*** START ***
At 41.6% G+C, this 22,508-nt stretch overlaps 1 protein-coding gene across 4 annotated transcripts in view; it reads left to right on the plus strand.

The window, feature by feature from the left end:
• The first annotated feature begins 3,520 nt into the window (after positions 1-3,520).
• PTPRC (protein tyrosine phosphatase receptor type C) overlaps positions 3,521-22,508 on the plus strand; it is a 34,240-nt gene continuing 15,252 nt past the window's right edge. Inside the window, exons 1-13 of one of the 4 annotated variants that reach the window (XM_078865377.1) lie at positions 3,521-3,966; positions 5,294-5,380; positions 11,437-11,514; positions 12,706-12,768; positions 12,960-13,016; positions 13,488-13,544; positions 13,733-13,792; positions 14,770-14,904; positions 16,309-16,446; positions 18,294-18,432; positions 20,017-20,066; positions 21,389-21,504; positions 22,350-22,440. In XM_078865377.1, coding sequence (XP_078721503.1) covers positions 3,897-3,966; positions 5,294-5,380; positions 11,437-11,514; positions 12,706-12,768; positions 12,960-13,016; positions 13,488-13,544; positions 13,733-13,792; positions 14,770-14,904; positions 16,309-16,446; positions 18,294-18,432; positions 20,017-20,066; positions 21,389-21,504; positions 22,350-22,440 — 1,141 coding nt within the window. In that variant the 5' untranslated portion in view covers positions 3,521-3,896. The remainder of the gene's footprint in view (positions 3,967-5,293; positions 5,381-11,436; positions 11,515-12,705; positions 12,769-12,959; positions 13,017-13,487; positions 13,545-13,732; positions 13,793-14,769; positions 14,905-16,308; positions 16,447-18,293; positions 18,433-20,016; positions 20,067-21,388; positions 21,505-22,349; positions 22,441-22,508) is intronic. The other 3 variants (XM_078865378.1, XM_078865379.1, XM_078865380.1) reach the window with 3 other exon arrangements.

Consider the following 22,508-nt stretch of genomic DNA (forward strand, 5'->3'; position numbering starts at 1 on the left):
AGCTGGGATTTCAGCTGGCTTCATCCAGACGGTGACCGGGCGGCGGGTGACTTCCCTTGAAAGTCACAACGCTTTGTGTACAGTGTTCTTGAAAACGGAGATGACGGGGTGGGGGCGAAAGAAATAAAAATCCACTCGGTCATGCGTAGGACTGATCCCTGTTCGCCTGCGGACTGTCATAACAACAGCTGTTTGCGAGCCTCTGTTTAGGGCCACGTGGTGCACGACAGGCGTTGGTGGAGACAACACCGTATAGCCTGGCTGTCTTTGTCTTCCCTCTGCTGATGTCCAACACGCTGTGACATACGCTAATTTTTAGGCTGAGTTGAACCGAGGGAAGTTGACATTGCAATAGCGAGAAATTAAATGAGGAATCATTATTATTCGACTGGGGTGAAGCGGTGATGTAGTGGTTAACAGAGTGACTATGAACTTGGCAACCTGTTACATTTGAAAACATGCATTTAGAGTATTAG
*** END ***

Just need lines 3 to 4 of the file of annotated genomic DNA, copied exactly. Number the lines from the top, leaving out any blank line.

• The first annotated feature begins 3,520 nt into the window (after positions 1-3,520).
• PTPRC (protein tyrosine phosphatase receptor type C) overlaps positions 3,521-22,508 on the plus strand; it is a 34,240-nt gene continuing 15,252 nt past the window's right edge. Inside the window, exons 1-13 of one of the 4 annotated variants that reach the window (XM_078865377.1) lie at positions 3,521-3,966; positions 5,294-5,380; positions 11,437-11,514; positions 12,706-12,768; positions 12,960-13,016; positions 13,488-13,544; positions 13,733-13,792; positions 14,770-14,904; positions 16,309-16,446; positions 18,294-18,432; positions 20,017-20,066; positions 21,389-21,504; positions 22,350-22,440. In XM_078865377.1, coding sequence (XP_078721503.1) covers positions 3,897-3,966; positions 5,294-5,380; positions 11,437-11,514; positions 12,706-12,768; positions 12,960-13,016; positions 13,488-13,544; positions 13,733-13,792; positions 14,770-14,904; positions 16,309-16,446; positions 18,294-18,432; positions 20,017-20,066; positions 21,389-21,504; positions 22,350-22,440 — 1,141 coding nt within the window. In that variant the 5' untranslated portion in view covers positions 3,521-3,896. The remainder of the gene's footprint in view (positions 3,967-5,293; positions 5,381-11,436; positions 11,515-12,705; positions 12,769-12,959; positions 13,017-13,487; positions 13,545-13,732; positions 13,793-14,769; positions 14,905-16,308; positions 16,447-18,293; positions 18,433-20,016; positions 20,067-21,388; positions 21,505-22,349; positions 22,441-22,508) is intronic. The other 3 variants (XM_078865378.1, XM_078865379.1, XM_078865380.1) reach the window with 3 other exon arrangements.